The Mittelwerk wasn't the first slave labor camp created and run by the Third Reich. The SS recognized the value of slave labor in the mid-1930s. Humans could be selected from the ever-growing prisoner populations at concentration camps and put to work in quarries and factories. By 1939 the SS had masterminded a vast network of state-sponsored slavery across Nazi-occupied Europe through an innocuous-sounding division called the SS Business Administration Main Office. This office was overseen by Heinrich Himmler but required partnerships. These included many companies from the private sector, including IG Farben, Volkswagen, Heinkel, and Steyr-Daimler-Puch. The most significant partner was Albert Speer's Ministry of Armaments and War Production. When Speer took over as armaments minister in February 1942 his first challenge, he said, was to figure out how to galvanize war production and make it more efficient. Speer's solution was to get rid of bureaucracy and use more slave laborers. He himself had been connected to the slave labor programs with the SS for years, including when he was an architect. Speer's buildings required vast amounts of stone, which was quarried by concentration camp laborers from Mauthausen and Flossenbürg.
The SS Business Administration Main Office specialized in engineering dangerous and fast construction projects, as was the case with the V-2 facility at Nordhausen. "Pay no attention to the human victims," Brigadier General Hans Kammler told his staff overseeing construction in the tunnels. "The work must proceed and be finished in the shortest possible time." In the first six months of tunnel work, 2,882 laborers died. Albert Speer praised Kammler for what he considered to be a great achievement in engineering, setting things up so efficiently and so fast. "[Your work] far exceeds anything ever done in Europe and is unsurpassed even by American standards," wrote Speer.
There were other reasons why the use of slave labor was so important to wonder weapons production, namely, the secrecy it ensured. The V-2 was a classified weapons project; the less Allied intelligence knew about it, the better for the Reich. When Albert Speer and Heinrich Himmler met with Hitler in August of 1943 to brief him on the benefits of using slave labor, Himmler reminded the Führer that if the Reich's entire workforce were to be concentration camp prisoners, "all contact with the outside world would be eliminated. Prisoners don't even receive mail."
One of The Boston Globe's Best Books of 2014
One of iBooks' Top Ten Nonfiction Books of the Year
"Important, superbly written.... Jacobsen's book allows us to explore these questions with the ultimate tool: hard evidence. She confronts us with the full extent of Paperclip's deal with the devil, and it's difficult to look away."—Matt Damsker, USA Today (4 stars)
- "With Annie Jacobsen's OPERATION PAPERCLIP for the first time the enormity of the effort has been laid bare. The result is a book that is at once chilling and riveting, and one that raises substantial and difficult questions about national honor and security...This book is a remarkable achievement of investigative reporting and historical writing."—Boston Globe
- "As comprehensive as it is critical, this latest expose from Jacobsen is perhaps her most important work to date.... Jacobsen persuasively shows that it in fact happened and aptly frames the dilemma.... Rife with hypocrisy, lies, and deceit, Jacobsen's story explores a conveniently overlooked bit of history." -- Publishers Weekly (starred)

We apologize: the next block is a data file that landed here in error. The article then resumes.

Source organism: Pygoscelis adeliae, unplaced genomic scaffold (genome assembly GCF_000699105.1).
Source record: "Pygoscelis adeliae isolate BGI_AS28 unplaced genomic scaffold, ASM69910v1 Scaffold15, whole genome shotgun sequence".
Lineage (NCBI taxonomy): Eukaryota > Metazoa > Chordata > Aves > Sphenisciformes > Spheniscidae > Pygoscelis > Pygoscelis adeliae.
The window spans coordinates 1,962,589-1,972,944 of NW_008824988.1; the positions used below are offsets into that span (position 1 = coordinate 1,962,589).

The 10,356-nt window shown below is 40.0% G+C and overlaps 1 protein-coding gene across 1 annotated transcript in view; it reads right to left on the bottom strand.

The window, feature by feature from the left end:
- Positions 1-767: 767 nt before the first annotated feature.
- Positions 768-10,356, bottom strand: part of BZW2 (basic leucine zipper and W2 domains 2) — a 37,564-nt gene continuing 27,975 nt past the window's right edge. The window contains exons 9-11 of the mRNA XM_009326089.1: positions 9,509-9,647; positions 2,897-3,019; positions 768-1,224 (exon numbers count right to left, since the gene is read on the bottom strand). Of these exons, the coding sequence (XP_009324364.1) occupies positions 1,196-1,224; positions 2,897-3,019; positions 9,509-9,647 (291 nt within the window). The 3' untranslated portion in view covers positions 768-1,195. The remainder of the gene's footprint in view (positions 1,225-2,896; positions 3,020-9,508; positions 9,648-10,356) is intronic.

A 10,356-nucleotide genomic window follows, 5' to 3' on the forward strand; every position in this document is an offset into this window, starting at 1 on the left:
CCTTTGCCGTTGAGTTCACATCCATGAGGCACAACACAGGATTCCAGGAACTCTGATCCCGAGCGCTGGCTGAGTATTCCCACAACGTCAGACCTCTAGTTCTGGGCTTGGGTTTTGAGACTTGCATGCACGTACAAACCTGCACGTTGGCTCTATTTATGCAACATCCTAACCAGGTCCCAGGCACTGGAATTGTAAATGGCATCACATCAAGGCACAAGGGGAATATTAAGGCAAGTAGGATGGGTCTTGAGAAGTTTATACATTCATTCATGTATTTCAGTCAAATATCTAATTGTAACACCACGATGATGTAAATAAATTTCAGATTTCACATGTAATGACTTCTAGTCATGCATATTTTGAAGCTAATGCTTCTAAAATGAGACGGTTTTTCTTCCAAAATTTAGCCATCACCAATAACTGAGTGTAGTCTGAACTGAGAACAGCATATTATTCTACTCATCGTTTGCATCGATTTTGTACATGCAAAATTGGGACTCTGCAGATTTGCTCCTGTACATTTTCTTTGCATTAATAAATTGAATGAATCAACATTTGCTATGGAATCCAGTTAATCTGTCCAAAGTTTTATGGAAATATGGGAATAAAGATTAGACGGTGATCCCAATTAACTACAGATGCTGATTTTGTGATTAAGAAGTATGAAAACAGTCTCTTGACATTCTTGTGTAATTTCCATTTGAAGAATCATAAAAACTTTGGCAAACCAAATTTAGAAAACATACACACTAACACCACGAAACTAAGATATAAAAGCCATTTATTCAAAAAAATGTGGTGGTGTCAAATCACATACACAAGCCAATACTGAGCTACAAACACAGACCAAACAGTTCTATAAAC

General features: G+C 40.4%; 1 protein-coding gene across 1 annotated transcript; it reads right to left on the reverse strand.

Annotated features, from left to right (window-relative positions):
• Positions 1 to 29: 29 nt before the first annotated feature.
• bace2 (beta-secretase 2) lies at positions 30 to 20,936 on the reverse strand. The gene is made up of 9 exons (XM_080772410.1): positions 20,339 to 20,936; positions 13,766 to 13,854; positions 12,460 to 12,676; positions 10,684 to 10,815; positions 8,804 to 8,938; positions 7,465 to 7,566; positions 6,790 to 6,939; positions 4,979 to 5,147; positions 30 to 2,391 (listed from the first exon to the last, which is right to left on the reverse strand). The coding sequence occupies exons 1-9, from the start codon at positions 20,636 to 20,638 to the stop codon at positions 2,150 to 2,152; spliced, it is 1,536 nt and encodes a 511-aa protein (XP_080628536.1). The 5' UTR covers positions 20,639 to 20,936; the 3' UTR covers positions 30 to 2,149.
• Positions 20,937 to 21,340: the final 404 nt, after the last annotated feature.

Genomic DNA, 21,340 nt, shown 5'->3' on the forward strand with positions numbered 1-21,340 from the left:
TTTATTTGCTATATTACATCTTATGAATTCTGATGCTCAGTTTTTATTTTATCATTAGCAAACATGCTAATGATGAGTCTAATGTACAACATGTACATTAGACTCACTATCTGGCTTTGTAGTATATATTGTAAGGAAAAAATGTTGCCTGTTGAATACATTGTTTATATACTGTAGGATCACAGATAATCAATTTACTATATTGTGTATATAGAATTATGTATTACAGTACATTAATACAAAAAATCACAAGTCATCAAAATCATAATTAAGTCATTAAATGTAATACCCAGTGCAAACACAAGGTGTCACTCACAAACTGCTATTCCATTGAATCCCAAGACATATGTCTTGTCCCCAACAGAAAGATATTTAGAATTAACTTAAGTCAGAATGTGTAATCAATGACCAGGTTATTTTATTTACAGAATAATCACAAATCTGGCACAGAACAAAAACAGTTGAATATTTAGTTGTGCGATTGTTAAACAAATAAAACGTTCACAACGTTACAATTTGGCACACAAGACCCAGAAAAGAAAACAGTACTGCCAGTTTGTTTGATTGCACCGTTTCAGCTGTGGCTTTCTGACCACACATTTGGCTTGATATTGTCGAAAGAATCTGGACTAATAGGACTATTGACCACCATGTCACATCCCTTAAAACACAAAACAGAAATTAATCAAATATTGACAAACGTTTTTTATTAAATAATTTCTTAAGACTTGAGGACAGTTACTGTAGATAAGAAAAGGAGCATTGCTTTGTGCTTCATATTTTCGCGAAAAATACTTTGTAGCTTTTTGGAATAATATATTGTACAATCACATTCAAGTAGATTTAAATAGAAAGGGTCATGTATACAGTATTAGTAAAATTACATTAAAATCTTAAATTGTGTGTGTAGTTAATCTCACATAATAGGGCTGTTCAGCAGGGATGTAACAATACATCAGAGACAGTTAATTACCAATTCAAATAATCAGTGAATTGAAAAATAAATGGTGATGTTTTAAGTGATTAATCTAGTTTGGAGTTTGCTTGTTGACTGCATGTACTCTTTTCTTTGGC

- "The most in depth account yet of the lives of Paperclip recruits and their American counterparts.... Jacobsen deftly untangles the myriad German and American agencies and personnel involved...more gripping and skillfully rendered are the stories of American and British officials who scoured defeated Germany for Nazi scientists and their research."—New York Times Book Review
- "Chilling, compelling, and comprehensive accounting.... Jacobsen's impressive book plumbs the dark depths of this postwar recruiting and shows the historical truths behind the space race and postwar US dominance. Highly recommended for readers in World War II history, espionage, government cover-ups, or the Cold War." -- Library Journal (starred)
- "Darkly picaresque.... Jacobsen persuasively argues that the mindset of the former Nazi scientists who ended up working for the American government may have exacerbated Cold War paranoia."—New Yorker
- "An engrossing and deeply disturbing exposé that poses ultimate questions of means versus ends." -- Booklist (starred)
- "Annie Jacobsen's Operation Paperclip is a superb investigation, showing how the U.S. government recruited the Nazis' best scientists to work for Uncle Sam on a stunning scale. Sobering and brilliantly researched." -- Alex Kershaw, author of The Liberator
- "Throughout, the author delivers harrowing passages of immorality, duplicity and deception, as well as some decency and lots of high drama. How Dr. Strangelove came to America and thrived, told in graphic detail." -- Kirkus Reviews
- "[A] gripping, always disquieting story of a nation forced to trade principle for power.... Jacobsen gives us many vivid moments.... OPERATION PAPERCLIPtakes its place in the annals of Cold War literature, one more proof that moral purity and great power can seldom coexist."—Chris Tucker, The Dallas Morning News
- "Jacobsen uses newly released documents, court transcripts, and family-held archives to give the fullest accounting yet of this endeavor." -- The New York Post
- "Doggedly researched." -- Parade
- "A compelling work with interesting historical and personal revelations."—Jay Watkins, CIA's Intelligence in Public Literature
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- Feb 11, 2014